Saturday, December 30, 2006

Music Review: Josh Groban - Awake




What can I say? I'm a Grobanite and have been since the term was coined on his early website bulletin board and in the AOL chat room. For the second time, I purchased a Josh Groban CD on the day it was released. Unlike with the release of Closer when I was waiting for the store to open before going to work, I waited until the evening to purchase Awake, but I started playing it in the car before leaving the parking lot. From the first lyric to the last, the trademark Josh Groban voice remains in fine form. If there is a finer male voice in music today, I've not heard it. Certainly some performers have a gimic and some have a greater range, but if I was told I could only listen to one male singer for the rest of my life, I would choose Josh without having to think.

With that said, Awake, is a disappointment in that there is no standout song. The cd contains all original songs (to the best of my knowledge though some of the foreign language tracks may have been recorded by previous artists), but none of them reach out and grab me. I don't hit repeat on my iPod when any one song plays. I can listen to the entire cd repeatedly and be perfectly content, however, almost two months later, I have never caught myself singing along to one of the songs.

The biggest disappointment, though, is that two "bonus" tracks are only available if the cd is bought at a certain store or in a certain format (Target and iTunes for example). More artists and production companies use this practice and I find it highly offensive and discriminatory to consumers. After making my purchase at a store, I came home and purchased two "bonus" tracks from iTunes, one of which is the TITLE SONG. Who thinks this is a good idea? Josh should be ashamed that his production company pulled this stunt and should offer to replace the cd of everyone who purchased an incomplete version with the full fifteen track cd.

Josh continues to grow with his Italian lyrics. Each cd has shown an improvement in his fluency in the language. I do not know how much study of the language he has undertaken since his first cd, but it sounds now like he could converse comfortably. Many singers sing phonetically and do a good job, but they don't show a natural fluency in the language [I don't know Italian at all, but the songs on Awake sound more fluid to my raw ear] which Josh seems to be grasping with each new cd.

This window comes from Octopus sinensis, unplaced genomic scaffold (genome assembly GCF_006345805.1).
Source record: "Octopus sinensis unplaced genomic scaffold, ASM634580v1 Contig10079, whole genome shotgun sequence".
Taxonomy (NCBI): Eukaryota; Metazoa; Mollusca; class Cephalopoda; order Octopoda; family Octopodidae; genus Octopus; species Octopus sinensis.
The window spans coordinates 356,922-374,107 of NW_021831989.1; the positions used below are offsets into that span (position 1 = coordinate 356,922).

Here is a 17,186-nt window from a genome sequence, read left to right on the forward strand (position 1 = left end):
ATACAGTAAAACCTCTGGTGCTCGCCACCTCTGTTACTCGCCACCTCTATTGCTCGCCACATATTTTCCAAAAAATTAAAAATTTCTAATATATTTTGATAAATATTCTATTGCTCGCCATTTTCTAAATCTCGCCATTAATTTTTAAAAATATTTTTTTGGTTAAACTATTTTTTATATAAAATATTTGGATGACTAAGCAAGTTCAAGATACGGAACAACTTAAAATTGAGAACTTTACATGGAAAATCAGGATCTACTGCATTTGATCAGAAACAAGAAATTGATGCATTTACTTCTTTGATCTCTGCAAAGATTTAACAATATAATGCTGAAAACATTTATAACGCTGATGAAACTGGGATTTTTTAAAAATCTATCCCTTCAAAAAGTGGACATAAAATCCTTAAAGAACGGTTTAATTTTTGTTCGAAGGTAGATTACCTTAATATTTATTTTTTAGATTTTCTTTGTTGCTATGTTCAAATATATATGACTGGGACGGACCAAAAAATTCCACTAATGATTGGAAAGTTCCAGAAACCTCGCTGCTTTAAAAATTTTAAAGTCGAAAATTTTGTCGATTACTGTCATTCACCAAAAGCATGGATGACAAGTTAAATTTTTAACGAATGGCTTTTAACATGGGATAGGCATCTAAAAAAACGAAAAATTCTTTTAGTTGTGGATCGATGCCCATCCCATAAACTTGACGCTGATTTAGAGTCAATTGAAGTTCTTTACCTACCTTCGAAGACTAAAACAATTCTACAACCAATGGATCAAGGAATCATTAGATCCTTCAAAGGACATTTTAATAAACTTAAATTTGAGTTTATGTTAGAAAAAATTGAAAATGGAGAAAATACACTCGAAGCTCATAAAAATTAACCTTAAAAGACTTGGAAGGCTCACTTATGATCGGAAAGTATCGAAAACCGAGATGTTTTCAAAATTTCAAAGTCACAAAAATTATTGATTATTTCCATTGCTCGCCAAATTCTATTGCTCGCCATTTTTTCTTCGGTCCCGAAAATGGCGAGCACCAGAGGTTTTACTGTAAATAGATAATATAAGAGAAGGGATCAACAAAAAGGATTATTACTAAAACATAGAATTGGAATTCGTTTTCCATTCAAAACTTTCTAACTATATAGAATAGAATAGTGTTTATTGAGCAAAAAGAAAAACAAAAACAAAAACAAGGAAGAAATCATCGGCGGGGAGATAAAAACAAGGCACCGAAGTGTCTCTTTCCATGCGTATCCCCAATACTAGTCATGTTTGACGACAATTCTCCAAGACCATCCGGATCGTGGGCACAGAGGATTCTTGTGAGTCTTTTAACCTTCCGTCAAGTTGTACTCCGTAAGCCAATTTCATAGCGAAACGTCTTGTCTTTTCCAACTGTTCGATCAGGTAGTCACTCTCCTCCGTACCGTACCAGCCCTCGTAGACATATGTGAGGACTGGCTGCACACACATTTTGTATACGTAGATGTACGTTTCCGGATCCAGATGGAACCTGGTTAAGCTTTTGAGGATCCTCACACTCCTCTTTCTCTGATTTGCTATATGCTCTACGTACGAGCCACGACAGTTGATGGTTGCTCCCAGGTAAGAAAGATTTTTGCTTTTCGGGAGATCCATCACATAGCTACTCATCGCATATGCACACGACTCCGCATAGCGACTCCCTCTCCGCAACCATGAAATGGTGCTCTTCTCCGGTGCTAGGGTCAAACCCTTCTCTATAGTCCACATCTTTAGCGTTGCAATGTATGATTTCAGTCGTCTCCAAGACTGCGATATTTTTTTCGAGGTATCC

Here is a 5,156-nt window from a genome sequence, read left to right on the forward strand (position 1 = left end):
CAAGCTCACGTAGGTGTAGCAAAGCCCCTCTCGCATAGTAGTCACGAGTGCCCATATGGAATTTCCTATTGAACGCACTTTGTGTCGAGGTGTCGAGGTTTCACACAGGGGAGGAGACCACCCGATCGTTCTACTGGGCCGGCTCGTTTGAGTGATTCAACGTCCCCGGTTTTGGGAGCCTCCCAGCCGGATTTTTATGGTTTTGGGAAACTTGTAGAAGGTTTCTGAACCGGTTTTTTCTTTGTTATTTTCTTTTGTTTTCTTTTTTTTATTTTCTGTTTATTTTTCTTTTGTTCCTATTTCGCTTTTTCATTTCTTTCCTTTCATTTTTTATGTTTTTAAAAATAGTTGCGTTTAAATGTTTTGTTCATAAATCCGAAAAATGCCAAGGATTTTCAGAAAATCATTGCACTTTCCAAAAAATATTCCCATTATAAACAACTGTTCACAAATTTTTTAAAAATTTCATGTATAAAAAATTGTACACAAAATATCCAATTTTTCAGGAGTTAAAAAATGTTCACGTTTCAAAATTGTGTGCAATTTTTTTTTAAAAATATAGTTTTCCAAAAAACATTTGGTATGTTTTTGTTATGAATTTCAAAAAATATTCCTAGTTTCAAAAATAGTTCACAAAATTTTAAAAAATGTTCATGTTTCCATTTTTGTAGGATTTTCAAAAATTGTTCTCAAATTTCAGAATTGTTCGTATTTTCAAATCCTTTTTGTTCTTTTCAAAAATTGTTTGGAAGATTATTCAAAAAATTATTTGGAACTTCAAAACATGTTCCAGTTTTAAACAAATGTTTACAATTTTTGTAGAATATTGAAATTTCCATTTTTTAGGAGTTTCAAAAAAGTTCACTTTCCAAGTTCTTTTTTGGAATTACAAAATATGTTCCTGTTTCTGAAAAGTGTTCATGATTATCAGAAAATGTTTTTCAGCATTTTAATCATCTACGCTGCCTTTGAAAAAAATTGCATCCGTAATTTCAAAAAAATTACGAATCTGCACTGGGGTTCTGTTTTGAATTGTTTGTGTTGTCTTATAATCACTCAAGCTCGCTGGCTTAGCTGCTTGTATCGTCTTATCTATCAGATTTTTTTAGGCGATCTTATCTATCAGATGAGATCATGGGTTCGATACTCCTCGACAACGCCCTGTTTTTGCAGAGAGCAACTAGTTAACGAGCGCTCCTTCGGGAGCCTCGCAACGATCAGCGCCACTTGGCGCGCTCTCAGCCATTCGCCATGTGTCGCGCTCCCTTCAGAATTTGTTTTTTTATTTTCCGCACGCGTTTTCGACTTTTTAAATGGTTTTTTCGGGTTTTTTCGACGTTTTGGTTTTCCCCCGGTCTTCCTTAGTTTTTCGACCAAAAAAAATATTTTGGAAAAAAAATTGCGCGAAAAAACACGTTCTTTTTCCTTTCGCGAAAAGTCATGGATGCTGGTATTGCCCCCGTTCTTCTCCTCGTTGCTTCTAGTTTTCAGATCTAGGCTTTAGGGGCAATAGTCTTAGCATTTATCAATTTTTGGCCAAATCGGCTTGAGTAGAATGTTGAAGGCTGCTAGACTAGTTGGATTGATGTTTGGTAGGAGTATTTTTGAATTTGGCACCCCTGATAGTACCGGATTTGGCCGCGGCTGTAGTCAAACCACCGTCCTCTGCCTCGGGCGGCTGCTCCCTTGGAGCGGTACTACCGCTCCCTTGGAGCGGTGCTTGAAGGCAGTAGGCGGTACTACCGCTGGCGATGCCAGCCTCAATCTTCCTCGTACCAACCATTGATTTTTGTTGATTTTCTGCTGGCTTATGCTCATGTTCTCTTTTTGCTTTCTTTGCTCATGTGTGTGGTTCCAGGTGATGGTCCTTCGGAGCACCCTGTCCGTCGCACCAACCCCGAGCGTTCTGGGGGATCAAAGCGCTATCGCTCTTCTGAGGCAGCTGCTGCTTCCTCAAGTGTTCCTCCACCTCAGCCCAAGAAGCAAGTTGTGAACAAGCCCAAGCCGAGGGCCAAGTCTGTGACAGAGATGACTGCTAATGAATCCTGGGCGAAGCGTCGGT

Josh's songwriting improves as well on Awake. He wrote the music, lyrics, or both on four songs. One to which he contributed music and lyrics, "February Song" anchors the English songs on the cd. Josh covers his full range on the song. His other music/lyric contributions include: "Now or Never", "Lullaby", and "Machine." Sadly, "Machine," with Herbie Hancock is probably the weakest song on the cd: it simply does not fit him.

As he has on his previous cd's, Josh manages to get some talented guests to perform with him. In addition to Herbie Hancock mentioned above, Josh has Ladysmith Black Mambazo perform on two songs. He harmonized beautifully with them and if I were to put a song on repeat, it would be "Weeping." The lyrics to "Weeping" tell a story that while African sounding, contains lessons for us too.

Despite the fact that I'm disappointed at the lack of any blow-my-socks-off songs, Awake on the whole remains a solid piece of work. I strongly recommend the purchase of the cd, but be certain to purchase it at a store or in the format that contains all fifteen songs, not the thirteen available in some locations - at least until Josh remedies the horror of the short cd.
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